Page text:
How do you organize a workshop and training about motivating people and performance in this climat? I really have to sleep on this for a night, even reconsidering that we should cancel to give a signal. But that is also not correct. I am not a part of this, I can do something.
Fortunately, the Chairman’s name is on the list but he does not show his face at the workshop. All managers and staff are there and 6 members of the Board also join and we have a great and interactive day. Learning about ourselves, about cooperation, about giving feedback, practicing a lot and moving and giving insight. And also laughing and learning. Together. And even though I do not speak the Nepali language, the local Business advisor translates everything into detail and non-verbally I speak their language. I see, observe, act and reflect, it means you really see a lot and can act on it. There is no room for development within the cooperative, but this is also development. We look and work with “situational leadership” and what a kind of style does and means, for yourself and for your employees and in the meantime I see and hear a lot.
In this way, I can secretly get away with dealing with some of the themes that are important, name them and make them visible, and cause a small wrinkle. Afterwards, 3 people remain for personal feedback and questions, including the General Manager. A bonus, nice and a good they do it.
I think back to a number of other cooperatives where I have been and realize once more how leadership makes a difference. How you lead is important. And that is the case in our western world and here too. A committed leader, who is open to innovation and renovation, who wants to challenge his people and develops himself or dares to pose vulnerability or an authoritarian leader who wants to realize his goals with just power. What makes the difference between the leader and his style and how well equiped is the management? How do you get them to be aware of these differences? To help them find their own style and to be able to make that difference? Leadership stimulates growth or blocks the growth of people of the cooperative, the style practised by this Chairman is not focused on sustainability. And that means not only in the field of HR but also in the other areas that can be developed. Making a board more conscious of their governance model and also their leadership style (HR) is closely connected. Together they offer ground for change and growth or not. Food for thought and reflection with the Nepali team of advisors. Whether or not to continue, with a heart for the people, for the effectiveness and impact, there has to be focus on governance first.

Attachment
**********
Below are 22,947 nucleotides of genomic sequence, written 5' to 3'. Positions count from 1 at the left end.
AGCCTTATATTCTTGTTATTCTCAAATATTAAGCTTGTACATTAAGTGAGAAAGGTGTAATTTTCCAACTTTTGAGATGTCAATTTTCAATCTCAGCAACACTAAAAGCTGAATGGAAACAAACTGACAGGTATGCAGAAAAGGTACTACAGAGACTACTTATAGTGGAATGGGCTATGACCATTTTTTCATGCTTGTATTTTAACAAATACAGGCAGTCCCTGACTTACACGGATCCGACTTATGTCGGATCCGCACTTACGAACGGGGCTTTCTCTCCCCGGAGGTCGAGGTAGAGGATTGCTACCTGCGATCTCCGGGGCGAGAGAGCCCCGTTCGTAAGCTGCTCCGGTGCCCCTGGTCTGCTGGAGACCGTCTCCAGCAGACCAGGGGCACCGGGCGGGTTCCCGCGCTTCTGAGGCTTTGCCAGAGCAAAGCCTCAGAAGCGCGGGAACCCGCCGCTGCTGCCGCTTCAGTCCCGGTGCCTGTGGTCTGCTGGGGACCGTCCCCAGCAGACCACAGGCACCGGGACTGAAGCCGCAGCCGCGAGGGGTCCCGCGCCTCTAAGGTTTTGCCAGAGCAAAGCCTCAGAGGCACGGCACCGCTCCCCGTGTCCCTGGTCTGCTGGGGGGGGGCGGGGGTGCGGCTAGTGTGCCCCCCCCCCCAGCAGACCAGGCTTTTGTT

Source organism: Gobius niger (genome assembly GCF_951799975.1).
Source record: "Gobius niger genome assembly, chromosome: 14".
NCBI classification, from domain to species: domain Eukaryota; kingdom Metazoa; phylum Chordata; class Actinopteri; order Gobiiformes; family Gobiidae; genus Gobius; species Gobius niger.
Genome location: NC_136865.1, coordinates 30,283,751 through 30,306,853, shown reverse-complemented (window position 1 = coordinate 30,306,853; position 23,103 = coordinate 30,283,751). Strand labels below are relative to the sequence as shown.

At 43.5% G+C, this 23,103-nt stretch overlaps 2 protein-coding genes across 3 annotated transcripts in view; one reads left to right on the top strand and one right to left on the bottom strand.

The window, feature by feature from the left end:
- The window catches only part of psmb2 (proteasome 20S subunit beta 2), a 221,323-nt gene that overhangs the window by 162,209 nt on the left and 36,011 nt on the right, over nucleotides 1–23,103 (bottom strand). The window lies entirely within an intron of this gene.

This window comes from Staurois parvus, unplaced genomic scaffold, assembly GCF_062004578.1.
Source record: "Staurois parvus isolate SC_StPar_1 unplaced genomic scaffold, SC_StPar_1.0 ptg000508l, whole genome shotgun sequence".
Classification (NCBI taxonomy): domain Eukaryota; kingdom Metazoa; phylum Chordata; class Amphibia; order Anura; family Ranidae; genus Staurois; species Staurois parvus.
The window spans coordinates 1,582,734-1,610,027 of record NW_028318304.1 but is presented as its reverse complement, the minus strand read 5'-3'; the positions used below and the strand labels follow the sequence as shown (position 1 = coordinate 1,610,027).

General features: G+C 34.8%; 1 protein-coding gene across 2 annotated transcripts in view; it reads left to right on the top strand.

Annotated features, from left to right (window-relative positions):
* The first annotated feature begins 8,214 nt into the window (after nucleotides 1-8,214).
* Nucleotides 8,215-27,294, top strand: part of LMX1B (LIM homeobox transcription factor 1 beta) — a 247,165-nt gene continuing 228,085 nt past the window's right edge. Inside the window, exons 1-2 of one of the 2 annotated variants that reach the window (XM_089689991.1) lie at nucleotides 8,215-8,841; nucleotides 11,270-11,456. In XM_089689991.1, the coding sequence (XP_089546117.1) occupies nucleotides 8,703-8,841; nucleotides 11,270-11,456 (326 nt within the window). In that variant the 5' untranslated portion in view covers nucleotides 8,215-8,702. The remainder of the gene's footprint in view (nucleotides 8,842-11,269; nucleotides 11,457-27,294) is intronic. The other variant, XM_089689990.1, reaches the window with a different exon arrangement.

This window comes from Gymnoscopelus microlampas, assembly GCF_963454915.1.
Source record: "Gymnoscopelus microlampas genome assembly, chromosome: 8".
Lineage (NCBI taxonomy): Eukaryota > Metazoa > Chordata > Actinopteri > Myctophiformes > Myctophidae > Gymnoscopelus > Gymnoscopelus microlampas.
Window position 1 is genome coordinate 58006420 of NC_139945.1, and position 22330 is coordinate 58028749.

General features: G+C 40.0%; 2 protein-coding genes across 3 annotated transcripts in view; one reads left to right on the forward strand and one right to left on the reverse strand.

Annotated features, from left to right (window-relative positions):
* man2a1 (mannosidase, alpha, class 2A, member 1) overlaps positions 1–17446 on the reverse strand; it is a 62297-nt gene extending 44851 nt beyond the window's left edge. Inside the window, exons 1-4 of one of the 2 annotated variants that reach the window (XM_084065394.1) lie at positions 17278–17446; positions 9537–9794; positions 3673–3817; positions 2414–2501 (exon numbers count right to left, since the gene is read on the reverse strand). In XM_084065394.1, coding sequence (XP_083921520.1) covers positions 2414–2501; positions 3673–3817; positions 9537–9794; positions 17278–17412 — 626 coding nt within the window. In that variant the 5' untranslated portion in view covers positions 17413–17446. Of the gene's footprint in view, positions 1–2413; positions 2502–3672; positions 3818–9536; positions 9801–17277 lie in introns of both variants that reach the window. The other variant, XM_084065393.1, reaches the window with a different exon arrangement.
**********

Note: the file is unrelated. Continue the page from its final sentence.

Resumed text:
It seems time for the slogan "Never waste a good crisis". Lets act.

[1] Greiner curve shows the growth phases of companies and the crisis that goes with that growth
[2] HR Health Check, on the basis of questions, the level of co-operation in the areas of HR Management, Recruitment, Development, Workplace and Safety and HR Planning will be tested.